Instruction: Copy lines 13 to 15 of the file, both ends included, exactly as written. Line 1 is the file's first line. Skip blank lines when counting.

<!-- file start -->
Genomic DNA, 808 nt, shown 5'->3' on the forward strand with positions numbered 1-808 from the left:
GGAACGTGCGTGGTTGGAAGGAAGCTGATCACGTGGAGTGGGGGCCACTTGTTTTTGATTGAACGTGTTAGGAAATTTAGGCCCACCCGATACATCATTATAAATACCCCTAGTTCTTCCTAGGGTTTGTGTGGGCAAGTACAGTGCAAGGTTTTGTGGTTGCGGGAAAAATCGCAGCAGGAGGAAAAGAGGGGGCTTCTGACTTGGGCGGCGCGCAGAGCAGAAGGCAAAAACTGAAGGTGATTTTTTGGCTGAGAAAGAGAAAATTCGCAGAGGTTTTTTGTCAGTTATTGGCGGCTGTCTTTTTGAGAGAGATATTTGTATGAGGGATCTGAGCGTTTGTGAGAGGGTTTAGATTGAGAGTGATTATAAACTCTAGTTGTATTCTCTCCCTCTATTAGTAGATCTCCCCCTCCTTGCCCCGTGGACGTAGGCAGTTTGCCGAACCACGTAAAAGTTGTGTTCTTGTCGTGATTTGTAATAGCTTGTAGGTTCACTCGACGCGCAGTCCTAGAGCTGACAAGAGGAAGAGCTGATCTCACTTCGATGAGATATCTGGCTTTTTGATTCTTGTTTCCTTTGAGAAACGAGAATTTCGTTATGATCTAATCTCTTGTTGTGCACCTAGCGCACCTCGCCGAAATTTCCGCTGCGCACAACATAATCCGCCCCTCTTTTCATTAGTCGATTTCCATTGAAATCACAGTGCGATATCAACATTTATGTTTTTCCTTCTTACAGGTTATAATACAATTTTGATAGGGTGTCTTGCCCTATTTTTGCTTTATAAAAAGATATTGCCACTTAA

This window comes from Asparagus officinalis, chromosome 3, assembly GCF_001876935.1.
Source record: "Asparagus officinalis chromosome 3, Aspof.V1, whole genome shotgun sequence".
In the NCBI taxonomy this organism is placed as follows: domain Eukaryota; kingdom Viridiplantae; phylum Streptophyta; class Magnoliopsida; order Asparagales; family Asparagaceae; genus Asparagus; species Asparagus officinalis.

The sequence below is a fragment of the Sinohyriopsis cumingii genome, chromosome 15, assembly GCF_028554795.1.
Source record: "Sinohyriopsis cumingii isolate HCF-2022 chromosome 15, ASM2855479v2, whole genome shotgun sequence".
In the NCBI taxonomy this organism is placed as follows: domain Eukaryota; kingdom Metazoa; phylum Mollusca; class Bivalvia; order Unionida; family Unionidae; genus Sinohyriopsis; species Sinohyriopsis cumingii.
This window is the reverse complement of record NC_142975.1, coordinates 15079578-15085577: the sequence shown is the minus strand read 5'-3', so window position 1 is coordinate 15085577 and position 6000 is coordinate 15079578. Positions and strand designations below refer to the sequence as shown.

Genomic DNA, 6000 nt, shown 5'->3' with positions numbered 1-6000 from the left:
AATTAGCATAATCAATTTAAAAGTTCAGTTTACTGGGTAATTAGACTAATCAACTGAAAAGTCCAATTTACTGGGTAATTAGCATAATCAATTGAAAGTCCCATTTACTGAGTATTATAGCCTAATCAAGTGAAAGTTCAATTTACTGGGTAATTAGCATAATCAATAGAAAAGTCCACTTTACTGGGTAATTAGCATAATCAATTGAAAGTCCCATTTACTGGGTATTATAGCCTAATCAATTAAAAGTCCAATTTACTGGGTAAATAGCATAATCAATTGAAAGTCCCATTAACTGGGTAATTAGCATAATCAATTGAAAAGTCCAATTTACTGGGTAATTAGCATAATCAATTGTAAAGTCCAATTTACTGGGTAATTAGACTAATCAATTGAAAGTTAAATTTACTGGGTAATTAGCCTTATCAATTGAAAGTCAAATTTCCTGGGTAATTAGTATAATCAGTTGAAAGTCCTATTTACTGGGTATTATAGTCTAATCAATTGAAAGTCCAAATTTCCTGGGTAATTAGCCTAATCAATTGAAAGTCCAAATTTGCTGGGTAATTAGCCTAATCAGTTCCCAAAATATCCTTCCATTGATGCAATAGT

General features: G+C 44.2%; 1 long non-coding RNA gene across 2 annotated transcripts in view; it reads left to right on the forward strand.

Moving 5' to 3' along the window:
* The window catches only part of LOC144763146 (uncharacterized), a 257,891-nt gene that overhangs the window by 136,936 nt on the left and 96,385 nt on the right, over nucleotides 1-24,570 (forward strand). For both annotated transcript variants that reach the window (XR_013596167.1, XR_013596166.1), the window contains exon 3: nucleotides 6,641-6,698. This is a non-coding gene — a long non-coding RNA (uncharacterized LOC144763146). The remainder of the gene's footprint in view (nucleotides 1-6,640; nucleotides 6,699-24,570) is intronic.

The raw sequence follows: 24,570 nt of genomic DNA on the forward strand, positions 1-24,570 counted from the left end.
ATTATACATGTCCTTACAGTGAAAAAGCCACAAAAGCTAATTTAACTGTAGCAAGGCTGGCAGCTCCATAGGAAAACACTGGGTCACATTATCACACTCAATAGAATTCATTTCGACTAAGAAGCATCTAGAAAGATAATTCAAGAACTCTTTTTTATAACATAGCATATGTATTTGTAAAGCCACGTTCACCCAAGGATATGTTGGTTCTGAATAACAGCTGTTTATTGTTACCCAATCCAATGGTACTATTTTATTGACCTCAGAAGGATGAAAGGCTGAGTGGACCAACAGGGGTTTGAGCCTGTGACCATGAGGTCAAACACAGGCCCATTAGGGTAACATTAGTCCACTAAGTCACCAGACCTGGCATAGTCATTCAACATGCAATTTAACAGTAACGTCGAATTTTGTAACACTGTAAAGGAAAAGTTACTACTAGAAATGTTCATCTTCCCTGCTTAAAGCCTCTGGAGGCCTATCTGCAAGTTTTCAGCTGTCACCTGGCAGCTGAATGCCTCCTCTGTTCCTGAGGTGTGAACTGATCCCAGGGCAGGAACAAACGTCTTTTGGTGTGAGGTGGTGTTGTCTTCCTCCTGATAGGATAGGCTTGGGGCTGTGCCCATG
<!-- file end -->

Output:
Moving 5' to 3' along the window:
* The window catches only part of LOC144763146 (uncharacterized), a 257,891-nt gene that overhangs the window by 136,936 nt on the left and 96,385 nt on the right, over nucleotides 1-24,570 (forward strand). For both annotated transcript variants that reach the window (XR_013596167.1, XR_013596166.1), the window contains exon 3: nucleotides 6,641-6,698. This is a non-coding gene — a long non-coding RNA (uncharacterized LOC144763146). The remainder of the gene's footprint in view (nucleotides 1-6,640; nucleotides 6,699-24,570) is intronic.

The raw sequence follows: 24,570 nt of genomic DNA on the forward strand, positions 1-24,570 counted from the left end.